Monday’s solar eclipse may have united millions of Americans in staring (not directly) into the sun. But for corporations and those unable, or unwilling, to view the event itself, the payoff wasn’t in the sky but on Twitter.
Numerous brands tried to participate in the cosmic energy of the day by working themselves into the celebrations, with results ranging from awkward to acceptably savvy to hilarious.
The day’s winner was undoubtedly Moon Pies, which, after Hostess declared its Golden Cupcakes to be “the official snack of the eclipse,” reminded everyone of the appropriateness of its brand for the occasion with this simple, viral own:
But Hostess can be forgiven for trying to draw attention to its product — after all, it was hardly alone:
Some of the efforts were downright wince-inducing…
…while others at least made us smile.
crepuscule— Merriam-Webster (@MerriamWebster) August 21, 2017
Vocabulary thrives in darkness. https://t.co/YlOgqfUAMX
A number of brands also had special eclipse-related promotions for the big day, ranging from obliviously corny to knowingly so:
monday? more like moon-moving-in-front-of-the-sun-day. you know…the eclipse? we’ll be selling super realistic moon-shaped pancakes. pic.twitter.com/IQkNndpvI6— Denny's (@DennysDiner) August 21, 2017
Not even Vox was immune, taking the opportunity to launch a hashtag inviting readers to summarize their eclipse experience in six words or less, with results ranging from inspirational to hilarious:
But of course, nothing was going to upstage the event itself. NASA’s live stream of the event crossed the country and ranged from national parks to college science labs.
The live streams also provided plenty of surreal moments when translated for Twitter:
a woman on a news livestream just said "it's so amazing that we live at the same time as the moon" and i want to be like, girl what— #rachelsyme (@rachsyme) August 21, 2017
NASA’s was far from the only eclipse live stream in the game, though, with many news and media organizations providing their own spin on the event. Perhaps the weirdest live stream award goes to the Washington Post’s Facebook stream of a goat farm to determine if fainting goats would panic and faint during the eclipse:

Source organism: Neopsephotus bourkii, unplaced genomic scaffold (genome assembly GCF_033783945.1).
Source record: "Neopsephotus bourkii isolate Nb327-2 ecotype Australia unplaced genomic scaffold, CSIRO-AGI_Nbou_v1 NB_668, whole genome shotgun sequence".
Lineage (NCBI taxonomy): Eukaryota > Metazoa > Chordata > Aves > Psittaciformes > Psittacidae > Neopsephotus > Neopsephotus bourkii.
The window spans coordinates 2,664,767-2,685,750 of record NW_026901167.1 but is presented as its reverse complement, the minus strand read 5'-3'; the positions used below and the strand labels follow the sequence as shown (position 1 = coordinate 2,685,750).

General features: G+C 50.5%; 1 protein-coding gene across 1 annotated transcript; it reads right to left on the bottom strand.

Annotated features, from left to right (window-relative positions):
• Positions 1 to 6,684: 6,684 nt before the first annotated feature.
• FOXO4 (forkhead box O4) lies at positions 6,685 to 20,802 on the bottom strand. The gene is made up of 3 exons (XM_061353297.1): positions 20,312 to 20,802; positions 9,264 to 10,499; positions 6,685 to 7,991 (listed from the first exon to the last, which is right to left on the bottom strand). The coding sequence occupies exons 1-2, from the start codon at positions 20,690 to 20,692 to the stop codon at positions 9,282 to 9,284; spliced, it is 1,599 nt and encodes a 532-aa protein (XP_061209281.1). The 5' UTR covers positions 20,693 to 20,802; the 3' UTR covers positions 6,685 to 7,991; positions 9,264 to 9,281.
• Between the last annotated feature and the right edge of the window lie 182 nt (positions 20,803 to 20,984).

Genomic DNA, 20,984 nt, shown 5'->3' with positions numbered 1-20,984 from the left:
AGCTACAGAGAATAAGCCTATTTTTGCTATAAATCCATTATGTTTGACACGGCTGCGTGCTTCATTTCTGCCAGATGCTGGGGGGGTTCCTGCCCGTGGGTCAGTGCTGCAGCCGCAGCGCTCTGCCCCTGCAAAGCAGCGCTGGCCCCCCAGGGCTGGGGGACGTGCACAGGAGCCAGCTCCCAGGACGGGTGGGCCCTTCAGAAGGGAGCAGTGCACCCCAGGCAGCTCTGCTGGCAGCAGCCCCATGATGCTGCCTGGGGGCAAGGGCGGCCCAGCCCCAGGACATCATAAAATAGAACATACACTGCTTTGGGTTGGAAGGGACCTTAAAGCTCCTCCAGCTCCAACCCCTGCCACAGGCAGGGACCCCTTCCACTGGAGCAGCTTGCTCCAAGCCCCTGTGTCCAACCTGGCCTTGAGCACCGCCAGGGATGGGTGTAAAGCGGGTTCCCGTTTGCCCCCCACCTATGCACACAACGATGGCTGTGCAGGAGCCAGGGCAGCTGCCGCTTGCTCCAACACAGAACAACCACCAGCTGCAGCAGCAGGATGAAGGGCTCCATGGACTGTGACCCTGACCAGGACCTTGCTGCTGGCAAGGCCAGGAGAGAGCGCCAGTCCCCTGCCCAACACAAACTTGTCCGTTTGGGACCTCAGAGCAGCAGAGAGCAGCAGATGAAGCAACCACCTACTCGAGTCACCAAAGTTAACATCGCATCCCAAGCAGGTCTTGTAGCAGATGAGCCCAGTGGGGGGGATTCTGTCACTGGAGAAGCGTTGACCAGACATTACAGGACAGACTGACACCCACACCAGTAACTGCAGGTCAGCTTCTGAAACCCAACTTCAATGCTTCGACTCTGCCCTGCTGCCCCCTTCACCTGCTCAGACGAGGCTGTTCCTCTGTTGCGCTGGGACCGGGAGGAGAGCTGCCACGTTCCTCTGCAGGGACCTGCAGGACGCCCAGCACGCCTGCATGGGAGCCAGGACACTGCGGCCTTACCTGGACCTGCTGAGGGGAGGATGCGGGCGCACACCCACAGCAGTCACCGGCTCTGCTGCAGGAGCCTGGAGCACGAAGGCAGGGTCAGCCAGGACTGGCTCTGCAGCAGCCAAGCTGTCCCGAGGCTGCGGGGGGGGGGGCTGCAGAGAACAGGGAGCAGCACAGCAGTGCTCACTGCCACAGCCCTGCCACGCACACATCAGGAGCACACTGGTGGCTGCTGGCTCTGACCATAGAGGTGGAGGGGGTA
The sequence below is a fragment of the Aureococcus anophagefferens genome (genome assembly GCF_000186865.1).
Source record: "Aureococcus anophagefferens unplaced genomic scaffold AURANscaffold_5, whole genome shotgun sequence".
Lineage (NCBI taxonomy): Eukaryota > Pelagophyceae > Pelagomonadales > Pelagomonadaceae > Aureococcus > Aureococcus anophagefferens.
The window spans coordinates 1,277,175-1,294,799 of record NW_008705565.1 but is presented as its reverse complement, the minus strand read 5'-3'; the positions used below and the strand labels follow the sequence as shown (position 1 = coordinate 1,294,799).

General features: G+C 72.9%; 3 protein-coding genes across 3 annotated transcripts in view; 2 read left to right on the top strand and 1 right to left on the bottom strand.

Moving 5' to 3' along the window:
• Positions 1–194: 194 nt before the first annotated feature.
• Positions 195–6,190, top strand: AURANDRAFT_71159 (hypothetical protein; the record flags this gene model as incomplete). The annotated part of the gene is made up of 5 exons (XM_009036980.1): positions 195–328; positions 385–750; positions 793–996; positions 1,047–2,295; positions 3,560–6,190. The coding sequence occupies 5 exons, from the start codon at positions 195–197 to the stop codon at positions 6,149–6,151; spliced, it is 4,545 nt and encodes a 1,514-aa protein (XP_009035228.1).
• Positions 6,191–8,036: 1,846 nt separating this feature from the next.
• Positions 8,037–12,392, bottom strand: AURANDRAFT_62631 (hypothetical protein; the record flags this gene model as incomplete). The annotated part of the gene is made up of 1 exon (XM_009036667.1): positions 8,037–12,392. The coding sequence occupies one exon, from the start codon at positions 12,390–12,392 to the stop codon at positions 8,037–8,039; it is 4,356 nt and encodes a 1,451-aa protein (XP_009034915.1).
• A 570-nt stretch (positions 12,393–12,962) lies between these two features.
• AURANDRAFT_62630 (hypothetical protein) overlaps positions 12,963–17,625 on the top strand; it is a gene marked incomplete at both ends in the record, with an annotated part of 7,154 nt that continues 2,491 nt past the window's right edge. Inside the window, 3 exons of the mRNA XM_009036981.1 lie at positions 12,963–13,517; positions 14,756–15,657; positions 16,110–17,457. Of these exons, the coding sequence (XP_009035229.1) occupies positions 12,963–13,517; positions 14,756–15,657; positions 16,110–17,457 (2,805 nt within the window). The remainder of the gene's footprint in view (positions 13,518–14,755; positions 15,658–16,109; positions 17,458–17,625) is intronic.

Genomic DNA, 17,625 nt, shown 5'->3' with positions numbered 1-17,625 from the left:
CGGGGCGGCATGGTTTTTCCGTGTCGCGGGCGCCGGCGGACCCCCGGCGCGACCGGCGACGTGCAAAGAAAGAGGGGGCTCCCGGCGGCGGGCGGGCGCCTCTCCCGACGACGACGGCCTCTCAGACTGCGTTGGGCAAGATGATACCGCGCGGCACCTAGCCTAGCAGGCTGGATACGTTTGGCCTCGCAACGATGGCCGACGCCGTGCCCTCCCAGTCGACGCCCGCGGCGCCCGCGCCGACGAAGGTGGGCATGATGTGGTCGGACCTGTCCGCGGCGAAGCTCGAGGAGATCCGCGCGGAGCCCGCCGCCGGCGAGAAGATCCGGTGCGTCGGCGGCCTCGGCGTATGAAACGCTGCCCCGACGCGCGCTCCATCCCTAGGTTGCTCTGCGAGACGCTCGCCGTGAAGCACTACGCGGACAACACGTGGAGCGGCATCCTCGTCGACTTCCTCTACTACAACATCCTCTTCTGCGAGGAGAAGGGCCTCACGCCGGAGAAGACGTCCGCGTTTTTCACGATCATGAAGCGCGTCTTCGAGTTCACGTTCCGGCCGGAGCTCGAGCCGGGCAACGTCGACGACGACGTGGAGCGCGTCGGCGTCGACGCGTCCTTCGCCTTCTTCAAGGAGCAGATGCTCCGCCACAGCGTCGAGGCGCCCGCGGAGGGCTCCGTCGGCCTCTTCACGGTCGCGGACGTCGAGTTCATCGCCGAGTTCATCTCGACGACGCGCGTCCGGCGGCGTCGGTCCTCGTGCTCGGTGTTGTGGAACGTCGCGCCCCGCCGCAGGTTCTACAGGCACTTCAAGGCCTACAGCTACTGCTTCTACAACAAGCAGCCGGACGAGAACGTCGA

(As it turned out, they did not.)
As the eclipse traversed the United States, social media also provided a way to follow the event, albeit from a few more degrees of removal. With eclipse-viewing glasses sold out everywhere, social media users took to photographing the eclipse through whatever filter was handy:
On the ground, participants ranged from doomsaying dinosaurs to people trying hard to turn eclipse headgear into cosplay:
It was also a good day for folkloric horror — though perhaps that was to be expected:
PSA: if any of you discover a new form of plant immediately after the total eclipse of the sun DESTROY IT IMMEDIATELY DO NOT GIVE IT BLOOD— Hayes Brown (@HayesBrown) August 21, 2017
something's wrong— Maggie Stiefvater (@mstiefvater) August 21, 2017
my bird army should have risen by now
There's a guy in this coffee shop who literally just said, "Did it start yet?" then walked outside, looked straight up, and screamed.— Robin Wasserman (@robinwasserman) August 21, 2017
The eclipse was cool. Who else got powers— Anthony Clark (@nedroid) August 21, 2017
Meanwhile, numerous “sun” and “moon” accounts went to faux war with one another, including NASA’s accounts and some other unofficial rogue stellar satellites — culminating in this viral tweet from, who else? DaMoon:
Finally, politics remained on everyone’s minds — though with a snarkier bent than usual. In the middle of everyone encouraging those of opposite political affiliation to please, go ahead and stare directly at the sun, some took the opportunity to put the moment in historical context:
The sun never went out when Obama was president, is all I'm saying— Oliver Willis (@owillis) August 21, 2017
All in all, it was a rare moment of unity for a country that has appeared to grow increasingly divided this year. So it makes sense that it was a juggernaut day for advertising as well — the rare day when, like the nation itself, marketing and social media could come together as one.